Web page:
AFP: Saudis bust Islamist ring planning attack during hajj: ministry

AFP: Saudis bust Islamist ring planning attack during hajj: ministry
Saudis bust Islamist ring planning attack during hajj: ministry

RIYADH (AFP) — Security forces in Saudi Arabia, the target of Islamist attacks since 2003, arrested an Al-Qaeda linked group planning a “terrorist act” during this week’s Muslim pilgrimage, the interior ministry said on Friday.

“The authorities have arrested a group which planned to carry out a terrorist act aimed at harming security and damaging the (hajj) pilgrimage,” General Mansur al-Turqi, a ministry spokesman, told AFP.

The spokesman said the attack planned by a “deviant group”, the Saudi term for militants linked to Al-Qaeda, did not however target Islam’s holiest sites in Mecca or the pilgrims.

Earlier, the Dubai-based television Al-Arabiya said Saudi authorities arrested an Al-Qaeda linked group planning to carry out attacks during the hajj, quoting Saudi security officials.

The Saudi sources said the arrests were made in several different cities of the oil-rich kingdom.

“The group aimed to trouble the security of the pilgrimage” which has this week attracted almost 2.5 million Muslim pilgrims from around the world to Islam’s holiest sites in western Saudi Arabia, the television report said.

Members of the group, whose number was unknown, were arrested “three days before the start of the hajj season”, or at the end of last week, the sources told Al-Arabiya.

The reports emerged as the hajj was winding down on Friday.

The authorities were on high alert this year because of the participation of Iranian President Mahmoud Ahmadinejad, the first president from the Islamic republic to take part in the hajj.

Interior Minister Prince Nayef bin Abdul Aziz said in early December that his forces had foiled “more than 180 terrorist operations” since a wave of bombings and shootings by the Saudi branch of Al-Qaeda broke out four years ago.

The conservative Muslim kingdom also said it arrested 208 suspected Al-Qaeda militants over the past few months plotting assassinations and an attack on a logistical oil facility.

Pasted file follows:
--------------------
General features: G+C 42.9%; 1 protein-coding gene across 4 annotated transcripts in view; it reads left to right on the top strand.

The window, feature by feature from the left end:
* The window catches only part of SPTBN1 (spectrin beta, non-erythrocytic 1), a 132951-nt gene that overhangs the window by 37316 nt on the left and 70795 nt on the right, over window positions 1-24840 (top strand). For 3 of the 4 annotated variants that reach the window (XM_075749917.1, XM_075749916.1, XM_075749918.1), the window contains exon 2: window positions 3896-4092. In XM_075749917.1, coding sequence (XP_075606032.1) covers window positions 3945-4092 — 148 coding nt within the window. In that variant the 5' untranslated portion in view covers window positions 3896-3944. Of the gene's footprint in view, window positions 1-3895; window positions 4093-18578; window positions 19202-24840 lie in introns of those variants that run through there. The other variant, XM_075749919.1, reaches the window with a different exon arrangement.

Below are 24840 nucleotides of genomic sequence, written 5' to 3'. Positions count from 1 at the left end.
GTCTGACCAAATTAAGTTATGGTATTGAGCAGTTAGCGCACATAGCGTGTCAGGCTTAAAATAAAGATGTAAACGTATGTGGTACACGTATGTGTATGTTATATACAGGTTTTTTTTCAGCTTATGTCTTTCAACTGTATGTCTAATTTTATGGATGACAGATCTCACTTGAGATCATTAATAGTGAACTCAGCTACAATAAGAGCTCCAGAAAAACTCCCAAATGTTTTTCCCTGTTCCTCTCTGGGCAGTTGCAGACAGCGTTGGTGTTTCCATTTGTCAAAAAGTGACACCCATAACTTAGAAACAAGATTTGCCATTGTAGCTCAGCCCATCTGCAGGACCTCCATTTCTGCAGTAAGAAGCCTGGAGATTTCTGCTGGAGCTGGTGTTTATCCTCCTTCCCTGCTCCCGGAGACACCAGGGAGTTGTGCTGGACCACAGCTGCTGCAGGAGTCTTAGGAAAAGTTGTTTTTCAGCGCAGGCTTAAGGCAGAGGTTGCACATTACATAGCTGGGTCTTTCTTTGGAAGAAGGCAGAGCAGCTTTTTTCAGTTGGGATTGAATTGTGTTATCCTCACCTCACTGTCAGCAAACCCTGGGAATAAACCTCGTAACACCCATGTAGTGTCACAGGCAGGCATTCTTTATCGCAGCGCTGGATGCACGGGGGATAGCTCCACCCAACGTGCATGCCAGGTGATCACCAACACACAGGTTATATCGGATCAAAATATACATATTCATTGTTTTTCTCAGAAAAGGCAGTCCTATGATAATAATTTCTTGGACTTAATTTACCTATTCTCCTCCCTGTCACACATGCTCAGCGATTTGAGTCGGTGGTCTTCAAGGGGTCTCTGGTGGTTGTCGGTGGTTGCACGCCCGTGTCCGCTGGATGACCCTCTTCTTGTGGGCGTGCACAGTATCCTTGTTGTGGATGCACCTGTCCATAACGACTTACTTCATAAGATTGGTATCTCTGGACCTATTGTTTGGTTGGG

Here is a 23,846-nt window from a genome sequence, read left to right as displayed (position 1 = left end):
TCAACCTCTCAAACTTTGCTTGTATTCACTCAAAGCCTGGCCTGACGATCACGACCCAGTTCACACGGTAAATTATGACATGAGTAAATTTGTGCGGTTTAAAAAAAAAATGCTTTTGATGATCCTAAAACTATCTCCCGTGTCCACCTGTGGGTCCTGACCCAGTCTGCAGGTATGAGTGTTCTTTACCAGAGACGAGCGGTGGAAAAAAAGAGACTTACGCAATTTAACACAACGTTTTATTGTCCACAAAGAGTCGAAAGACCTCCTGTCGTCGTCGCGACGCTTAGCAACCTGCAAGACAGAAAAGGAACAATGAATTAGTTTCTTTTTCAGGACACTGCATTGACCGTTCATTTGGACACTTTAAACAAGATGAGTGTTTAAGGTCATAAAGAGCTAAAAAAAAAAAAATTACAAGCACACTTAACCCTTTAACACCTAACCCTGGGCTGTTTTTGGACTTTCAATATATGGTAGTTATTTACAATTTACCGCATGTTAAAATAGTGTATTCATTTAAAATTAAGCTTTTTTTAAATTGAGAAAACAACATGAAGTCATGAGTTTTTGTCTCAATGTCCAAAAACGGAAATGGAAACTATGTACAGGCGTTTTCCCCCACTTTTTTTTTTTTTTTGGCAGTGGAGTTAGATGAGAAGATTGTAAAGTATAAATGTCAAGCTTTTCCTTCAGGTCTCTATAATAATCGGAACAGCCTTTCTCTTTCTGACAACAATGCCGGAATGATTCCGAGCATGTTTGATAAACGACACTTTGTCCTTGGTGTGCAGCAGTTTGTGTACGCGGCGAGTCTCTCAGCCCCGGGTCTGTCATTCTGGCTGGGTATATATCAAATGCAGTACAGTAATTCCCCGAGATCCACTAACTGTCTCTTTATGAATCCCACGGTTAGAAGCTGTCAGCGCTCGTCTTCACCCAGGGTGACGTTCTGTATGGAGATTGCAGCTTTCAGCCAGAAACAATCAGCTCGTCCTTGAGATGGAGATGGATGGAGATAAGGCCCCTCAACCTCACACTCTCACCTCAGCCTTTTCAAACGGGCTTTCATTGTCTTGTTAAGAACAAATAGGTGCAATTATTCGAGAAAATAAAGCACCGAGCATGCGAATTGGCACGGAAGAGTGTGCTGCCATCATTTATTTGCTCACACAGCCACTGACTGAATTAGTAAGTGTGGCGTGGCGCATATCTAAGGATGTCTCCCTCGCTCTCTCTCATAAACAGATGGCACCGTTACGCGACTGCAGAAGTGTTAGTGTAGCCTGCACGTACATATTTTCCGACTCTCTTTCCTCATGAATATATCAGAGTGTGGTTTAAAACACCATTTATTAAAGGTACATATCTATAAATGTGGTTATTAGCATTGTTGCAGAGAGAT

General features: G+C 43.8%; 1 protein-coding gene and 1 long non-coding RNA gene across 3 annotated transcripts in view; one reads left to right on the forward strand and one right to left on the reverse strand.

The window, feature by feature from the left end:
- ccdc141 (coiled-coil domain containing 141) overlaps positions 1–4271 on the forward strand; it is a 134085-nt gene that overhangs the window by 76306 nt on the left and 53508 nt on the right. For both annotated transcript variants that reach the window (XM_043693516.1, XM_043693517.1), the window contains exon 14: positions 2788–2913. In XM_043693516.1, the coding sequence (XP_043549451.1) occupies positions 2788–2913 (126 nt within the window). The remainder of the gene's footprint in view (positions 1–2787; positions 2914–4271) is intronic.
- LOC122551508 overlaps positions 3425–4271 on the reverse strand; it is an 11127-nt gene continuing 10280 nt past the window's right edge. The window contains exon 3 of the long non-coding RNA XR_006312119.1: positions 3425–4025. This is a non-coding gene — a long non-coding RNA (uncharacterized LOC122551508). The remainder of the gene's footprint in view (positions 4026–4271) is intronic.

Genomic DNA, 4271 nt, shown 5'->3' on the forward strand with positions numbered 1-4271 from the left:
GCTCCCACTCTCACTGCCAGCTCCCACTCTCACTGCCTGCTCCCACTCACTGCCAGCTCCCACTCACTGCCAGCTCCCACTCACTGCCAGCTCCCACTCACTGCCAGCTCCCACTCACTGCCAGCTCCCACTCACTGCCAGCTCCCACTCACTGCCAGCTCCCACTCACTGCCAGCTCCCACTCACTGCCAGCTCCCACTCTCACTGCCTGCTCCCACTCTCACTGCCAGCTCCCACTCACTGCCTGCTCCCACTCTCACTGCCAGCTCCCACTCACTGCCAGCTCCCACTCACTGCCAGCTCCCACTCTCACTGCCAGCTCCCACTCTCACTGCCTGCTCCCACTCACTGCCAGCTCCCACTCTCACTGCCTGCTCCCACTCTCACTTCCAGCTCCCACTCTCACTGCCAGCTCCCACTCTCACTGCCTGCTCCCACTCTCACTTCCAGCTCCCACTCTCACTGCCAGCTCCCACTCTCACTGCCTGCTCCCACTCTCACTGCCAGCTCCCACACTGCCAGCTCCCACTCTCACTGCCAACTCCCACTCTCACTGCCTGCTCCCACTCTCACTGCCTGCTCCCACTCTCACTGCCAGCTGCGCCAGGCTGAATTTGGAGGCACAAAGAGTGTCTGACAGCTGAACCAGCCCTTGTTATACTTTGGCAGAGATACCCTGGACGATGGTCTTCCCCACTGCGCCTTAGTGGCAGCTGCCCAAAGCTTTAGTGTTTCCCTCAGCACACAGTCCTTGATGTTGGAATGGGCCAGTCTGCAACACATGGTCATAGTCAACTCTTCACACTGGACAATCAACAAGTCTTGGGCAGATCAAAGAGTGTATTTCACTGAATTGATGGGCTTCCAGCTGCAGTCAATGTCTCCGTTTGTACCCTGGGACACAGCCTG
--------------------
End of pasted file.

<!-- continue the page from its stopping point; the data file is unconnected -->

Saudi Arabia, the world’s top oil producer and exporter, announced in February 2006 that it had foiled an attempt to blow up the world’s largest oil processing plant, in Abqaiq in the Eastern Province.

The militants, who are followers of Saudi-born Al-Qaeda chief Osama bin Laden, espouse the ideology of “takfeer” — branding other Muslims as infidels in order to legitimise violence against them.

The hajj, in which every Muslim is expected to take part at least once in a lifeterm if they have the means, has been hit by a series of disasters over the years, mostly caused by stampedes or fires.

There were no major incidents reported during this year’s hajj.

However, in December 1979, 151 people were killed and 560 wounded after Saudi security forces stormed the Grand Mosque in Mecca to rescue pilgrims held hostage by Islamist militants for about two weeks.

And in July 1989, one person was killed and 16 wounded within the Grand Mosque sanctuary in a double attack blamed on 16 Kuwaiti Shiites who were executed later the same year.

Four hundred and two people were killed, including 275 Iranians, according to official Saudi figures, when security forces tried to break up an anti-US demonstration by Iranian pilgrims during the hajj in July 1987.

The last of this year’s pilgrims took part in the “stoning of Satan” ritual on Friday at Mina, east of Mecca. After throwing pebbles at pillars representing the Devil, they returned to the Grand Mosque before preparing to head home.

According to official Saudi figures, a total of 2,454,325 pilgrims from 181 nations, 1,707,814 of them from outside the Gulf state, performed this year’s pilgrimage.

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